What I found less convincing was the use of Spanish - firstly, I don't understand why Claire, with Spanish and English and a love of words, doesn't really extend her love to Spanish, which in my ears is the more interesting and poetic language of the two. Then, the character called "Ramon" (rather than Ramón) lost his accent in more than one sense - the dialogues reported to have been held in Spanish don't sound like something translated from Spanish to me. Even some of the Spanish interjections (querida, Dios mio, por favor,) sound as though they had been translated from English, not glimpsed from a Spanish dialogue. I think with a language used so widely in popular culture (CSI Miami through to latin pop music) one can actually get away with longer snippets giving a more authentic impression.
Having said that, it's still a wonderful novel, and it addresses cultural conflicts that are very important to me and should be to a wider readership as well. So I hope it does find readers on all sides of these cultural divides, and thereby helps to bridge the gap between Snow's Two Cultures (and a few more).
The plot centres on Dr Claire Cyrus, fresh from her PhD and harbouring a secret double life as a poet. She's one of the three people in the world who can work a mysterious and idiosyncratic machine known as the Interactrex 3000. This beast - seemingly part HAL, part Heath Robinson - hoovers up tiny samples of gloop from cells, identifying the protein players duetting in the molecular ballet within.
Packed off to an up-and-coming biotech company in the Netherlands who have just forked out a significant amount of cash for the machine, Claire's arrival goes unheralded by resentful and dismissive colleagues. She ignores them and settles in to work, but gets distracted by a sexy and charismatic researcher (yes, they do exist, trust me...) and starts working on a sneaky side project - partly to fire up her own scientific mojo, and partly to impress him.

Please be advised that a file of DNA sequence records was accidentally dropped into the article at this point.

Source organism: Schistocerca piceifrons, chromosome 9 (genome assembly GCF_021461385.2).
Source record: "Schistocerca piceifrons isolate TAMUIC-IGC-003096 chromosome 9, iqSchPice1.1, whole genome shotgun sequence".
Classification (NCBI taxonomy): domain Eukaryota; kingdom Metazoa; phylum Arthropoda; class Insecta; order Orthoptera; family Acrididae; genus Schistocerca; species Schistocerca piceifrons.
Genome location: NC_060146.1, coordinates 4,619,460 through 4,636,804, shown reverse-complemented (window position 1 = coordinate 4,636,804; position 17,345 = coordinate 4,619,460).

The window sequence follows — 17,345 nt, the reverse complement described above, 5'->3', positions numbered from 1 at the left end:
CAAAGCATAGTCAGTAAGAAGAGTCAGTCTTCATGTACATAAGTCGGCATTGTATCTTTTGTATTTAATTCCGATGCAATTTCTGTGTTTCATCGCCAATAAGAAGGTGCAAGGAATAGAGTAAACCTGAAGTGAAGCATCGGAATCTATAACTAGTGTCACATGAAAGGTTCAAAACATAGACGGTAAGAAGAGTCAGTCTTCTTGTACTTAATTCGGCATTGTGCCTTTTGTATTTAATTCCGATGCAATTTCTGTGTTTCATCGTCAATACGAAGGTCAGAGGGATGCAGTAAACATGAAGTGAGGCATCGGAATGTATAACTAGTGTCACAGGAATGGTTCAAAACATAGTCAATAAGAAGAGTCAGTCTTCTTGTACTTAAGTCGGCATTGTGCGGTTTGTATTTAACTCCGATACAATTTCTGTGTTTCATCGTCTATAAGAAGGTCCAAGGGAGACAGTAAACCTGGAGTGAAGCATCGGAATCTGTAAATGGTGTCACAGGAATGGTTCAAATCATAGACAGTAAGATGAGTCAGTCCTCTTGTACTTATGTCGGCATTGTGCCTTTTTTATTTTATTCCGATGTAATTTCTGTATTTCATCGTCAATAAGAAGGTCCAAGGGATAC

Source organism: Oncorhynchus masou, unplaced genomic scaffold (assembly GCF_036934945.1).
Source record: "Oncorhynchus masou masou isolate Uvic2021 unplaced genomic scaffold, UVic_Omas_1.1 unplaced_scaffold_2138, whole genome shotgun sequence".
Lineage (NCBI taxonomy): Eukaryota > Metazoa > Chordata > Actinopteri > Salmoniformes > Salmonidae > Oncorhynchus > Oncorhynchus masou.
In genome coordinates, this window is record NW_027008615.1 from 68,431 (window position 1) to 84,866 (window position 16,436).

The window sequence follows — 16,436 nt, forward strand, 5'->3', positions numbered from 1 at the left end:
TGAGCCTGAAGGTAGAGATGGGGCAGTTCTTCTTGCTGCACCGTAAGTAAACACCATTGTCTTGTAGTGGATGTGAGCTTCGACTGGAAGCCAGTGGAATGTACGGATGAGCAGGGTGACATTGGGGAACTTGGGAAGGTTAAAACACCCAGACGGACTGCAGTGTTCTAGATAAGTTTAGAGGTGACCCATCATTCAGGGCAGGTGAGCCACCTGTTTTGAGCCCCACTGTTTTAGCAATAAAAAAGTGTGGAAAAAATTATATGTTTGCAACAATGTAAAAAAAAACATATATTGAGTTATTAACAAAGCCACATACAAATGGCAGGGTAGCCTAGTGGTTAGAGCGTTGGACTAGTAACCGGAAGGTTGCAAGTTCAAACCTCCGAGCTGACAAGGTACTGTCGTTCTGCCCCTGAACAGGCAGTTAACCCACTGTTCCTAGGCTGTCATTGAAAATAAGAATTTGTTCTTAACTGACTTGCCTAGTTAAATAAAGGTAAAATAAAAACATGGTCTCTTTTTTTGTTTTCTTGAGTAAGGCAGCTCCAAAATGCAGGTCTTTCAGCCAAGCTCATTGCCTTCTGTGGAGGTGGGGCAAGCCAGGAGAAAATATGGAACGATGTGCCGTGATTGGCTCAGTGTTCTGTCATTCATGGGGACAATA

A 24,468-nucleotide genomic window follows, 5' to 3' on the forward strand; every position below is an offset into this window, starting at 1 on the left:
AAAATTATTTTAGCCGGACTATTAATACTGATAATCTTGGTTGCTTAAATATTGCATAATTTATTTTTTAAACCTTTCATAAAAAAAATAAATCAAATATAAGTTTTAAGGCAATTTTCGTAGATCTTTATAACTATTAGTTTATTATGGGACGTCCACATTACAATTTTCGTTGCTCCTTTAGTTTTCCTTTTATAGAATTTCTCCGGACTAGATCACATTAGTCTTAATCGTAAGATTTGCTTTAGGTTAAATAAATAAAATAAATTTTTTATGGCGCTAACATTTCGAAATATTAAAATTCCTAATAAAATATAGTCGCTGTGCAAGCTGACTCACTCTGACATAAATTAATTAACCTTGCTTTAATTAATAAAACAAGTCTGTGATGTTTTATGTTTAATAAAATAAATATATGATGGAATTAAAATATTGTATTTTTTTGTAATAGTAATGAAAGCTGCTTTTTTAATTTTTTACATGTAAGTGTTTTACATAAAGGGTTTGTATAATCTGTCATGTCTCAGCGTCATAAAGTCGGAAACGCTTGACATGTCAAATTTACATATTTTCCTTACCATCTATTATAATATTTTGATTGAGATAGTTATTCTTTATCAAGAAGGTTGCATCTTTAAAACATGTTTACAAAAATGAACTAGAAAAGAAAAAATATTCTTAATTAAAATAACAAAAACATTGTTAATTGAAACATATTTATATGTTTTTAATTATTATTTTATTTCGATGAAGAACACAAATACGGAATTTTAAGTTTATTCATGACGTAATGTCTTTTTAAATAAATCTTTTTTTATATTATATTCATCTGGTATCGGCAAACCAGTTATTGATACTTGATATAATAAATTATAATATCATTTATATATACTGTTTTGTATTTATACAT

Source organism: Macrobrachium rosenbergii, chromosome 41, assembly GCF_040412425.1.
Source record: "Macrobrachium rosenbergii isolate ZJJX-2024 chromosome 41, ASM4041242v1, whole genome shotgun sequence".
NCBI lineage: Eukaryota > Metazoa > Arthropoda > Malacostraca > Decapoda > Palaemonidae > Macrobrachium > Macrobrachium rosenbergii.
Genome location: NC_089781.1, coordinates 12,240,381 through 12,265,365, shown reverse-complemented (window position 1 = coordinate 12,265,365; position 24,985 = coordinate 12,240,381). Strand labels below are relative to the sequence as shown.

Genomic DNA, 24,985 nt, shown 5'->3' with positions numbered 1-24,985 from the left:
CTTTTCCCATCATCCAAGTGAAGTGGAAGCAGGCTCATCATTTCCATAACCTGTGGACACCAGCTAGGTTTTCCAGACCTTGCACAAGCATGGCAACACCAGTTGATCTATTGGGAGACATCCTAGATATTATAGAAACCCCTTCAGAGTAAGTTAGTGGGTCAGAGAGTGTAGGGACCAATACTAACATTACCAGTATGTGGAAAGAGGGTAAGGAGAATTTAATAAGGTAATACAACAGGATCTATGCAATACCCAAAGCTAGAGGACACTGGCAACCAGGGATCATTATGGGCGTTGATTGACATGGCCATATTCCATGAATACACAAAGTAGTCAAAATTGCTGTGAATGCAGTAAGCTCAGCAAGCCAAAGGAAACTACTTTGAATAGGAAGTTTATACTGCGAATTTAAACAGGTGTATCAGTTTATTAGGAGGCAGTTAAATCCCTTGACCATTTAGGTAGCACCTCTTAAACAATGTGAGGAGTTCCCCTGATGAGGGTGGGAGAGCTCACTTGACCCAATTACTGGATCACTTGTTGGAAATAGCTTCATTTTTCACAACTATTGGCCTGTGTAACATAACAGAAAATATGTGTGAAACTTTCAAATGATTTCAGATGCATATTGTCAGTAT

Things start to unravel when Claire makes an unfortunate discovery that throws a dark shadow of doubt on the effectiveness of the company's sole output - a seemingly near-magical drug for Alzheimer's disease. But coming clean gets tricky when she starts an affair with the aforementioned sexy researcher, whose future financial gains are dependent on the company's success.
As we all know, secrets can't stay hidden for long. Eventually everything comes crashing down, leaving Claire to be salvaged from the wreckage of the company, her relationship, and her scientific career by a different sexy, charismatic scientist (Yes! Another one!)
The whole book is scattered with snippets of poems, as Claire seeks solace and meaning in poetry - both in books and her own. As a writer as well as a scientist, I really enjoyed the insights into the poetical, as well as scientific, side of Claire's mind.
Although it ends a little too neatly for my liking - any struggling artists reading the book are likely to laugh bitterly at the last scene - it's a fantastic read. I devoured the whole thing in just a couple of days, and got totally wrapped up in the action.
If I'm to criticise anything (and I'm having to dig deep here) it might have to be the slightly excessive intrusion of Amsterdam into the book. Rohn paints a wonderfully evocative picture of what it's like to live in the city, although at times it's just a little bit of overkill, with Dutch references crammed into almost every page. But that's being really petty, and generally her references to the people, places, culture and food of the place - one that I've visited many times - really do conjour up the spirit of the `Dam.
I recently read Jenny's first book, Experimental Heart - a romantic science thriller (is that a real genre?) telling the tale of a hapless postdoc, a glamorous virus researcher, and a dodgy biotech company. Again, I loved it. The writing is pacey and engaging, and the plot twists and turns like the process of discovery itself.
I'd definitely recommend Experimental Heart to my scientist friends, but I wouldn't suggest it to a non-scientist reader. In my opinion it's just got a bit too much jargon in it, and the plot depends just a little too much on understanding the biological principles at work. But that's not the case for The Honest Look, which I've been recommending to pretty much everyone since I finished it.
Yes, it's set in a lab. Yes, the plot hangs on a point of biology. But there's so much else to it that it doesn't matter if you don't know your nuclei from your neurons. It's just a really great book, extremely well-written, and packed with action, intrigue, romance, poetry and - yay! - science.